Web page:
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Explosive eruptions have been observed on Io and there is indirect evidence for effusive eruptions.
Galileo color images showing two volcanic plumes on Io. A plume erupting over Pillan Patera was captured on edge of the moon (see main image and inset at upper right). The plume was 140 kilometers (86 miles) high. The Galileo spacecraft will pass almost directly over Pillan Patera in 1999 at a range of only 373 miles (600 kilometers). The second plume is erupting over Prometheus, seen near the center of the moon and near the boundary between day and night and the inset at lower right. In the inset image, the shadow of the plume can be seen to the right of the vent. The plume is about 45 miles (75 kilometers) high.
Two types of eruption plumes have been observed: Prometheus-type and Pele-type.
|Plume heights||50-120 km||up to 300 km|
thick, dark jets
|Deposits||bright halos, 200-600 km diameter||dark halos, 1000-1500 km in diameter|
|Eruption Velocities||about 500 m/s||up to 1000 m/s|
|Duration||months to years||days to months|
|Location||common near equator||restricted longitudes|
|about 450 K||about 600 K|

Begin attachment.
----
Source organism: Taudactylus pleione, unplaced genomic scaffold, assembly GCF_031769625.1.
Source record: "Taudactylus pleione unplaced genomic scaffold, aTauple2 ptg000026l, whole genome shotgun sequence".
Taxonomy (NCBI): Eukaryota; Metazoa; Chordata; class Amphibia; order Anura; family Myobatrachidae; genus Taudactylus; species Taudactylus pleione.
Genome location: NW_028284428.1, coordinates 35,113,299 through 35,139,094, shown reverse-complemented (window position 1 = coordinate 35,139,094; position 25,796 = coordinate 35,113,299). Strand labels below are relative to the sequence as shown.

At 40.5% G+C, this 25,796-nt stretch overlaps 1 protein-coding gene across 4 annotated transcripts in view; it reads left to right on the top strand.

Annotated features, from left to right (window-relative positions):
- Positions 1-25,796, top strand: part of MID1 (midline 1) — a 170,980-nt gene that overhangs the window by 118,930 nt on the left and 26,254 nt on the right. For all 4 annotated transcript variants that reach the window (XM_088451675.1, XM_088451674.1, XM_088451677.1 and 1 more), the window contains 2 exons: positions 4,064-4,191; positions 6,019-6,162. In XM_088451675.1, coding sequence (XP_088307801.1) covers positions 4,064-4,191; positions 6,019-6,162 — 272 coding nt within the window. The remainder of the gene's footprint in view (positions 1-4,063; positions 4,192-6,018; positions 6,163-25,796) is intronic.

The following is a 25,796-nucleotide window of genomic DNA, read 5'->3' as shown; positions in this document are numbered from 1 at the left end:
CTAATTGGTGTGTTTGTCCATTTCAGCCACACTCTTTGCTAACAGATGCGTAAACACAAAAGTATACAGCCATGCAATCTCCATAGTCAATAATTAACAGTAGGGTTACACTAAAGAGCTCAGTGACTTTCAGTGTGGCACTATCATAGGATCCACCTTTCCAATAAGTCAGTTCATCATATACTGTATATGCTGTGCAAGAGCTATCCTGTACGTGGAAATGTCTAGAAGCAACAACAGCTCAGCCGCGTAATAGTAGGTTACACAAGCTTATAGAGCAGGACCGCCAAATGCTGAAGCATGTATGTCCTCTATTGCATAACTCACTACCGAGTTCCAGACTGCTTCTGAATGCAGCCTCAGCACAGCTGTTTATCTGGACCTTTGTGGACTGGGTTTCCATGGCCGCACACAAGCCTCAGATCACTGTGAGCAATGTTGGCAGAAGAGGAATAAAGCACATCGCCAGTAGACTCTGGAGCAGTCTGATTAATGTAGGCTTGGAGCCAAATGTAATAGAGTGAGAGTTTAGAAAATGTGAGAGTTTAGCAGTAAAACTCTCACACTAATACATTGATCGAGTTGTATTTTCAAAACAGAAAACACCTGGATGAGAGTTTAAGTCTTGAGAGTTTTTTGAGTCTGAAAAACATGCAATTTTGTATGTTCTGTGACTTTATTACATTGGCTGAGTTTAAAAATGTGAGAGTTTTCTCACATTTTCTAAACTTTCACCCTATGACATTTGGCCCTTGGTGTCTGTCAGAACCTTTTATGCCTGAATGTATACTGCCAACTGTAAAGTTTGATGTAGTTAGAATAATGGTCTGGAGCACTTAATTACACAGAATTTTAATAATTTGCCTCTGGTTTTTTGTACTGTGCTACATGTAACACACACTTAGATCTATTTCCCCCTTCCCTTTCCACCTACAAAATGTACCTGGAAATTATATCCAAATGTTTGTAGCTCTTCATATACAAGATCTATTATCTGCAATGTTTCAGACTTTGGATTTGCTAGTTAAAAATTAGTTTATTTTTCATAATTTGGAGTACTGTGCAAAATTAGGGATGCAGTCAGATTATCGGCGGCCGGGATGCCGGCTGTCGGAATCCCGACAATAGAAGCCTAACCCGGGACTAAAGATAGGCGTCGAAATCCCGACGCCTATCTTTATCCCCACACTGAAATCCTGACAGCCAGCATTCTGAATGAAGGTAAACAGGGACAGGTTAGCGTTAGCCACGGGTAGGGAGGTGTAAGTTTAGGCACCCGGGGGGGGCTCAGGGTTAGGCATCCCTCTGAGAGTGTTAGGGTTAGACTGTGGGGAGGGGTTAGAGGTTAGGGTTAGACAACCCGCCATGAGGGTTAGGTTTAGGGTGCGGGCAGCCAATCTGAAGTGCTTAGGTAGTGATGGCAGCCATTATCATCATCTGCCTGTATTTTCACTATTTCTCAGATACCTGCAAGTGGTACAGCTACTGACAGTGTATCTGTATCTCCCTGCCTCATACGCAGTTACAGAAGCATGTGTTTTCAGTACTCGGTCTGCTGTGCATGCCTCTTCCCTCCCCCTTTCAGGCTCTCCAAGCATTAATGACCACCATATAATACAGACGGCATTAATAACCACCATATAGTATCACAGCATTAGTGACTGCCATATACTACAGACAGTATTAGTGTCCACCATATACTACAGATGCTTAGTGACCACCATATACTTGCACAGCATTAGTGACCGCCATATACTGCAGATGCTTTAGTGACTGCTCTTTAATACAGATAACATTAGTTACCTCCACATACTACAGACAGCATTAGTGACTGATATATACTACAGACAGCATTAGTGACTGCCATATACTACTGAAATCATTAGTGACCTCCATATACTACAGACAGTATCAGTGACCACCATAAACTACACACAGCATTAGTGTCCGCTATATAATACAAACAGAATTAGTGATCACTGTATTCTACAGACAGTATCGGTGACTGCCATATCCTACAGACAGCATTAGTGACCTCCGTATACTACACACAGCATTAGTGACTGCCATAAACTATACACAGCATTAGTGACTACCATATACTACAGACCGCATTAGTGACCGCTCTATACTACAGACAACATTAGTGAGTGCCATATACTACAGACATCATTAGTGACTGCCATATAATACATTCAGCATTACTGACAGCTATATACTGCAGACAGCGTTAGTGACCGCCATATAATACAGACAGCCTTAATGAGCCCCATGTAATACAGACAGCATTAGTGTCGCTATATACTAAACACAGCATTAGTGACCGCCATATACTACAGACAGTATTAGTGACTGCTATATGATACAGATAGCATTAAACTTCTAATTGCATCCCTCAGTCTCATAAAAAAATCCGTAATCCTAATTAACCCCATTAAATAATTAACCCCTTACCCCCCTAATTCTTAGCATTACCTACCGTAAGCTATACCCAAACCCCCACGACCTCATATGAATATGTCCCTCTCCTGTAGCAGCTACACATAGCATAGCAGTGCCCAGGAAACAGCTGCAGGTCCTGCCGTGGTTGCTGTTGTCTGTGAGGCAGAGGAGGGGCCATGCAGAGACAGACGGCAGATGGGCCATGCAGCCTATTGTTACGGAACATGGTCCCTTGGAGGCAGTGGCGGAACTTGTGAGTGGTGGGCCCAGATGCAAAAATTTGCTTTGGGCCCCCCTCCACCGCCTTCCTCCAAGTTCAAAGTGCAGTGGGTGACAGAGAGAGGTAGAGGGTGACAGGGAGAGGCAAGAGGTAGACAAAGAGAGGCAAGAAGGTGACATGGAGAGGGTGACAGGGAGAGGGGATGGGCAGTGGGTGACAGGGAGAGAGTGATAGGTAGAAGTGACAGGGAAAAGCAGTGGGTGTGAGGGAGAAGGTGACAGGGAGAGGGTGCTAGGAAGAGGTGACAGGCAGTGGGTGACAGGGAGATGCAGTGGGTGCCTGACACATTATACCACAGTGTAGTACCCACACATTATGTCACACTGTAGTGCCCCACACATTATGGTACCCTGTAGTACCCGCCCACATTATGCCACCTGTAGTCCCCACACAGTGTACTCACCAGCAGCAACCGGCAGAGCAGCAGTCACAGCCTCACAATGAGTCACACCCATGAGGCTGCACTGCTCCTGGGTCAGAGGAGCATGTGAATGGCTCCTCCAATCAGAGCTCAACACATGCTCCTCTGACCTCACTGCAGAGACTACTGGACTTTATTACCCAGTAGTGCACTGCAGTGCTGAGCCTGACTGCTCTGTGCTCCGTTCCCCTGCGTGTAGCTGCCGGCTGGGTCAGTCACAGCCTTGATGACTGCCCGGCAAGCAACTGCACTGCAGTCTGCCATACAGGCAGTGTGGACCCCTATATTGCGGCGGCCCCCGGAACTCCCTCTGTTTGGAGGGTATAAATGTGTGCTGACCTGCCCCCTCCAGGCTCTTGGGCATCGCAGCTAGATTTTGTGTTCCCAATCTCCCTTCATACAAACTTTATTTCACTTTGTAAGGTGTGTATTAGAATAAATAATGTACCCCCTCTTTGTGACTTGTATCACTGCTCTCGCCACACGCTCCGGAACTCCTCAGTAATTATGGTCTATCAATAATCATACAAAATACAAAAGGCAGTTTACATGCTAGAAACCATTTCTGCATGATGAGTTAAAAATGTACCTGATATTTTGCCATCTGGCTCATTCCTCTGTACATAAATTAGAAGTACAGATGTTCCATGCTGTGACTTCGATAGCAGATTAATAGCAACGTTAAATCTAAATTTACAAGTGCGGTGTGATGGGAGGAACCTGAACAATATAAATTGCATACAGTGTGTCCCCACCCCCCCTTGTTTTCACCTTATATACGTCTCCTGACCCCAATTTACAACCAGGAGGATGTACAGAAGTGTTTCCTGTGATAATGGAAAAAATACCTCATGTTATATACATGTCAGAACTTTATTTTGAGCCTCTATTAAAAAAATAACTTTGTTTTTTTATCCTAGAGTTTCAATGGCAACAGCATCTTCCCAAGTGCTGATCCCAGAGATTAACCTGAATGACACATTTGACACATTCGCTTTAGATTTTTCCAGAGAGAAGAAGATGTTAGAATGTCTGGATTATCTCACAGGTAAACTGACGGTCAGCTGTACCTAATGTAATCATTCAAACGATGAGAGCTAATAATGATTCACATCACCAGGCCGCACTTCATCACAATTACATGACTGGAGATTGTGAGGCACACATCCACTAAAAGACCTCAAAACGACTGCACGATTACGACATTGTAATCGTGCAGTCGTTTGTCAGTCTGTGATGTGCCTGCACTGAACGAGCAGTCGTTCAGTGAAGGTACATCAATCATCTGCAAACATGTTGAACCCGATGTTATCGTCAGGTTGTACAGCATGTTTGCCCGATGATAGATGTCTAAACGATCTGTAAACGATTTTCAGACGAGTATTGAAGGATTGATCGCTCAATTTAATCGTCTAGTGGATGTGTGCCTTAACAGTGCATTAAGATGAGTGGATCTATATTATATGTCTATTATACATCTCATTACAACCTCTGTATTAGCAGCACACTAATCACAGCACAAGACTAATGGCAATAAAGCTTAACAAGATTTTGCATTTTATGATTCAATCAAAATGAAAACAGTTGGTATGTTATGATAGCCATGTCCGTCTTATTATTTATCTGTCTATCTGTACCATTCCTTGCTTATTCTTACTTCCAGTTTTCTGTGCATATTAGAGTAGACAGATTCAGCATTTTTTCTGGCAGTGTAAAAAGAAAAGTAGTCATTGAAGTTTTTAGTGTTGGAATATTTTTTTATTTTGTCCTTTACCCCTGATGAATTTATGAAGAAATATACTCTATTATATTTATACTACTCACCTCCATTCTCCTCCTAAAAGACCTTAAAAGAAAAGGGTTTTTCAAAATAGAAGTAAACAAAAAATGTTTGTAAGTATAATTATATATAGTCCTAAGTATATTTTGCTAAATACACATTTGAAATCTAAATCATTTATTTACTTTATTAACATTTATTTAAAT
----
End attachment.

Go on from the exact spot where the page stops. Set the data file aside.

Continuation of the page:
Ejection velocities for explosive eruptions are estimated to be 500 to 1,000 meters per second. Plume diameters can be as much s 1,000 km. In December 1996, Pele's plume had at a height of 460 km. Most of the plume-producing eruptions are near the equator (between 30 degrees north or south). Two of the eruption sites, called Pele and Loki, are associated with calderas. Explosive eruptions can continue for at least a few days but some wane after a few hours. Sulfur dioxide gas may be the driving force of the explosive eruptions.
High-resolution image of part of Io showing lava flows and other volcanic features on Io.
Earth-based monitoring of thermal emissions on Io have been interpreted as eruptions of surface lava flows. In 1996, two effusive eruptions produced about 3 square km of lava at eruption rates of 10,000 to 1,000,000 square meters per second. Eruption temperatures were greater than or equal to 1130C (Strawberry and others, 1997). Eruptions on Io may produce pahoehoe and aa flows, possibly as overflow from lava lakes or from fissure eruptions.